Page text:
Richard T. Carson
Drilling Deep Into Cost and Prevention of Oil Spills
Economists are often assumed to spend all their time chained to a desk crunching numbers. However, in many fields of economics, researchers are getting out to study people and the environments in which they are operating to better understand and predict behavior. This is particularly true in my field—environmental economics.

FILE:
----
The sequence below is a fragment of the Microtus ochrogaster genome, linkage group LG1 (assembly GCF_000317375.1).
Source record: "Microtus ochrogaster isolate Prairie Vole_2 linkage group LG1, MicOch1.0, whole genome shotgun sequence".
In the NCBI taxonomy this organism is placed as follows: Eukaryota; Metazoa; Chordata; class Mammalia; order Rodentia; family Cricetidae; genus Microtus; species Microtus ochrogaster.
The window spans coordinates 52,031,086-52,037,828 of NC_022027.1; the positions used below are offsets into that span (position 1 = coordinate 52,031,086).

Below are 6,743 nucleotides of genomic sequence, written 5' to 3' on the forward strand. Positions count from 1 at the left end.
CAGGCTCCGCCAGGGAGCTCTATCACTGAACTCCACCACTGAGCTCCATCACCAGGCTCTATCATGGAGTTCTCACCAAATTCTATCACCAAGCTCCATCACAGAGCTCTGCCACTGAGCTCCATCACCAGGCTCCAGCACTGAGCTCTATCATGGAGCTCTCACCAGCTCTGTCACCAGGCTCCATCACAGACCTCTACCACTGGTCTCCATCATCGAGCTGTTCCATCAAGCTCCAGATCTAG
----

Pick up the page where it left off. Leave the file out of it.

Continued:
Over spring break, I traveled to Norway as part of an international review team to advise the Norwegian Environmental Protection and Coastal Zone Management agencies on three important issues they face. The main issue involved the economic value of preventing oil spills of different sizes in different locations. Clearly, any oil spill is undesirable, and the easy way to avoid them is to stop drilling for oil offshore and to stop shipping oil. However, oil is Norway’s major natural resource and a primary driver of Norway’s economy and tax revenue. Further, as with most industrialized countries, Norway’s economy would quickly grind to a halt without its transportation fleet and many industrial processes. The economic cost to oil drillers and oil shippers if an oil spill occurs determines both whether they are willing to engage in these activities and how much effort they are willing to invest in preventing oil spills.